Joanne Frearson looks at how new domestic and EU regulation will boost developments in Luxembourg's fund industry
Fund management companies in Luxembourg are looking to try to cash in on a raft of new legislation that is coming their way from both within the country and the EU.
New regulatory proposals are set to increase the distribution of funds from Luxembourg to other countries. In addition, draft bills are in the pipeline to increase the investment parameters of Ucits funds and improve the environment for venture capital funds.
The main regulation issue of recent times has been the broadening of the Ucits directive. This is particularly important because approximately 62% of Luxembourg-domiciled investment funds are Ucits compliant.
This is expected to be passed at the end of the year. The new regulations in the pipeline would allow investment not only in listed shares and bonds, but also in other funds (funds of funds), bank deposits, money market instruments and financial derivatives. These derivatives include investment in standardised option and futures contracts dealt on regulated exchanges as well as over-the-counter derivatives.
The proposals also contain rules that apply to the recognition of investment management techniques that are widely and successfully employed, such as 'tracking' an index. For example, investing in securities of different issuers, according to the same weighting as an official index or securities lending.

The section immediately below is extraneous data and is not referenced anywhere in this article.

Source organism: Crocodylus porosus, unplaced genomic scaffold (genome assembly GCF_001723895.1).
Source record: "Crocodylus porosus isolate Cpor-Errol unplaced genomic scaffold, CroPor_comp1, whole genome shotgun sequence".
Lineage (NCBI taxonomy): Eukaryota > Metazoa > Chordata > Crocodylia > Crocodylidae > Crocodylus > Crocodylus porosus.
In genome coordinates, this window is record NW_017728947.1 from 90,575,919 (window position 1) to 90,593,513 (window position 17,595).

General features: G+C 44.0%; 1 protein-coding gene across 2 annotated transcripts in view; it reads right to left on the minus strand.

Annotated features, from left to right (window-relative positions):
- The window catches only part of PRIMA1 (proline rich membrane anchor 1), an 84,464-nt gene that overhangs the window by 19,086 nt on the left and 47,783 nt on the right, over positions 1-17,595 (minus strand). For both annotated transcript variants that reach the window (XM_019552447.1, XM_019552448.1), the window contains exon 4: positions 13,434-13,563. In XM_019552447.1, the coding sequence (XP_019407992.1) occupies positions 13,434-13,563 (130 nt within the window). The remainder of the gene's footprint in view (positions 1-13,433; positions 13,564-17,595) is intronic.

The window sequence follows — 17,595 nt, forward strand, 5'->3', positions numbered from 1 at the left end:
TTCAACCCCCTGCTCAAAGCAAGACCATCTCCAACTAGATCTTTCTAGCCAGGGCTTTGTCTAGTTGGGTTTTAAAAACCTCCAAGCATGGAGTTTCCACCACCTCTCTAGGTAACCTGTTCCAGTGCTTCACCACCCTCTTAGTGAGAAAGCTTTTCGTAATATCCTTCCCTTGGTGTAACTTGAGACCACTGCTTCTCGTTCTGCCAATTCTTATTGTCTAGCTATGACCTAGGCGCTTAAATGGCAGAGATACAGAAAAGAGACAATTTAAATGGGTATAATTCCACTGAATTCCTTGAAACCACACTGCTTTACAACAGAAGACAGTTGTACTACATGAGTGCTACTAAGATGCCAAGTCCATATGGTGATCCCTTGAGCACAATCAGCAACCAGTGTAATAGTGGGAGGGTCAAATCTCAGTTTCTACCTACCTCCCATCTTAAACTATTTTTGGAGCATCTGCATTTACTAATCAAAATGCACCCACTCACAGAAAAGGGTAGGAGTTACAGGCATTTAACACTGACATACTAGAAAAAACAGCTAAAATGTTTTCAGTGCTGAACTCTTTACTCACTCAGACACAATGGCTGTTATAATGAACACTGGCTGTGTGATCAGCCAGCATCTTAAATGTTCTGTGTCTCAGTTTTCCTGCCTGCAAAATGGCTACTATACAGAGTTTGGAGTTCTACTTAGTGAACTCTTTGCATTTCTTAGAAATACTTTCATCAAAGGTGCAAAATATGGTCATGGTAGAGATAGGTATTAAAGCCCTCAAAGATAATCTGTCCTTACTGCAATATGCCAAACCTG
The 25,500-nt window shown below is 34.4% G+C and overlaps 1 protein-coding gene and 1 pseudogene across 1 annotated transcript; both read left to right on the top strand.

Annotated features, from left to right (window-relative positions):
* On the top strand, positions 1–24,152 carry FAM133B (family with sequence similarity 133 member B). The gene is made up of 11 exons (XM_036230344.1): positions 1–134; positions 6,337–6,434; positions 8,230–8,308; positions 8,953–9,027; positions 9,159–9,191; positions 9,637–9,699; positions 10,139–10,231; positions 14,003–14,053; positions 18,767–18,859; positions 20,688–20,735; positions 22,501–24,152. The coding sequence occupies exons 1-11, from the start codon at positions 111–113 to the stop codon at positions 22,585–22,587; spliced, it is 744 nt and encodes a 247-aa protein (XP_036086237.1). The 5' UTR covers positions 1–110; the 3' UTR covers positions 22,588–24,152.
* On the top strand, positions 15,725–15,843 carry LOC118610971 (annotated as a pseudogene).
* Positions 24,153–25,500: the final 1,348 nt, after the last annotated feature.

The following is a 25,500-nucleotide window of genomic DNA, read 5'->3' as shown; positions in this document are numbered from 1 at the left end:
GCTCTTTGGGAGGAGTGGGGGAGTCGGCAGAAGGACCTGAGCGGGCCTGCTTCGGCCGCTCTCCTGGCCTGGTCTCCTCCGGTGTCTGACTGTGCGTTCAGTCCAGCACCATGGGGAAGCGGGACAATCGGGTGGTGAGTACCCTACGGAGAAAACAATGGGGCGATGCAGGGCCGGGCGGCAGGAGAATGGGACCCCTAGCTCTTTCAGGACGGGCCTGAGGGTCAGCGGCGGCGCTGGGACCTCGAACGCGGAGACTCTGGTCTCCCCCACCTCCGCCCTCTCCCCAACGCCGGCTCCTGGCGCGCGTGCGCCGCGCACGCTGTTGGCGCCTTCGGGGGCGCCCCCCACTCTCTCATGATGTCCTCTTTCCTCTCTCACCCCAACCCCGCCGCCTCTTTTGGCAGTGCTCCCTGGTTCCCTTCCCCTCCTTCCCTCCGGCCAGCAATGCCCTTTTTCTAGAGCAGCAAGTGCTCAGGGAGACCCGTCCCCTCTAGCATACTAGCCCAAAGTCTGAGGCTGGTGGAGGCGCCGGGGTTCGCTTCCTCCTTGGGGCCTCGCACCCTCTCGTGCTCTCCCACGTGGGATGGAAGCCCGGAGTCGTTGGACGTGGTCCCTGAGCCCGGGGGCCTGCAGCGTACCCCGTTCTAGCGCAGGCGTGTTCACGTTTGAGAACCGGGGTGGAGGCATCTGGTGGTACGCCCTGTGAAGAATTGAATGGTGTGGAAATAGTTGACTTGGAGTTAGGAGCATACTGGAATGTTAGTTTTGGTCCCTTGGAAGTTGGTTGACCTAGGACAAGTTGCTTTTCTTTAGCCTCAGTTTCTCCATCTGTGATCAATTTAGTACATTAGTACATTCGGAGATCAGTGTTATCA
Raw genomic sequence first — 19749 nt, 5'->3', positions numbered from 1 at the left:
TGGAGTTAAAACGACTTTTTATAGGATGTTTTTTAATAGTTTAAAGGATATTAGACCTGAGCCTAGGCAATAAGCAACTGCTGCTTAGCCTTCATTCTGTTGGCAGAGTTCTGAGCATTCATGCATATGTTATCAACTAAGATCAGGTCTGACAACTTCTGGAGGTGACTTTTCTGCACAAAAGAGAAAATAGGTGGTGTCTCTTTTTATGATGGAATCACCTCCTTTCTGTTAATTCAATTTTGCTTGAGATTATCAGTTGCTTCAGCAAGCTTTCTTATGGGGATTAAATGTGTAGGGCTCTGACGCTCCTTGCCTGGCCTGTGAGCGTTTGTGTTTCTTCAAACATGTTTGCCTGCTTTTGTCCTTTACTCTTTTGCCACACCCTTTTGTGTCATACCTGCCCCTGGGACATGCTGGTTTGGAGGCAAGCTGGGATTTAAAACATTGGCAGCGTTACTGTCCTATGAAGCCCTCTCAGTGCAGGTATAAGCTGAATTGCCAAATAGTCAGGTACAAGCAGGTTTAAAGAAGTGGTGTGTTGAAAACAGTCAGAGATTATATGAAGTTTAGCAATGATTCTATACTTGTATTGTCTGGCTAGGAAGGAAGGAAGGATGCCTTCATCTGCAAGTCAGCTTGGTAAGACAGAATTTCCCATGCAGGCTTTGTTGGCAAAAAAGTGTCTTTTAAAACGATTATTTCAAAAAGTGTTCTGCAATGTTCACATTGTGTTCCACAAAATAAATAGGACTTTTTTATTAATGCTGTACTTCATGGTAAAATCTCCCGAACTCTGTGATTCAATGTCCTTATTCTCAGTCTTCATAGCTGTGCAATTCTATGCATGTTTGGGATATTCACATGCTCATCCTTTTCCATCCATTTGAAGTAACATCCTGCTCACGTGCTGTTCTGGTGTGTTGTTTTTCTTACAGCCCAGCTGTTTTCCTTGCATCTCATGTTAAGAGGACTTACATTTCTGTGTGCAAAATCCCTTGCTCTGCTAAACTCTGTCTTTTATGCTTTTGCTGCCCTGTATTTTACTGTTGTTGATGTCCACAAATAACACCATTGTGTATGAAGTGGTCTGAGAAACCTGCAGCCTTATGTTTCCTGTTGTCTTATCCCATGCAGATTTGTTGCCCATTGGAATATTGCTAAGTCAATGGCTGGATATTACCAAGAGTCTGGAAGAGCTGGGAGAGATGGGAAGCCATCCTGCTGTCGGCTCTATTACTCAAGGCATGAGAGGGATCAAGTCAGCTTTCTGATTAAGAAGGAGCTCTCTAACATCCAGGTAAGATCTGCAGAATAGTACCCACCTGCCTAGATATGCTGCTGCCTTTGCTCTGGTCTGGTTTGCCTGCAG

Groups are currently gearing up to apply the new Ucits proposals when they are passed. Bill Lockwood, director of Franklin Templeton Luxembourg, says: 'The proposals will effectively broaden our offerings in Luxembourg and once the Ucits directive has passed we will look and see how we can efficiently use the legislation for investors.'
Mark Dickson, global head of product development at HSBC Asset Management, agrees it will have a positive effect on client offerings: 'It is positive for the industry ' anything that gives us more flexibility is welcomed.'
Funds domiciled in Luxembourg are distributed mainly in Germany, Italy, France, Austria, Spain, Belgium, the United Kingdom, Sweden and the Netherlands.
Hoffmann says: 'The main interest currently in Luxembourg is from US fund managers to launch cross border funds targeting Germany, Italy, Spain, France and the Benelux. The American market is saturated and companies are looking elsewhere to target their products.
'In particular, there is continued interest in companies domiciling Luxembourg funds to be sold into Germany. There is lots of interest in Germany because of new distribution channels as funds can be sold through intermediaries and the internet.'
Boudewijn Hoogenraad, head of investment communications at JP Morgan Fleming, explains that the distribution channel varies between countries. In Germany, France and the UK, funds are mainly distributed through intermediaries. Otherwise it is through third-party distributors such as banks, white labelled funds, or funds of funds.
However, European countries are not the only areas companies distribute their funds to. JP Morgan Fleming not only distributes its funds to Europe, but also to Latin America, the Middle East and Hong Kong.
In addition, JP Morgan Fleming has recently transferred 15 of its Hong Kong Unit Trusts to Luxembourg. This transfer has taken place because it had two similar fund ranges that were aimed at offshore investors, therefore, rationalising the product range.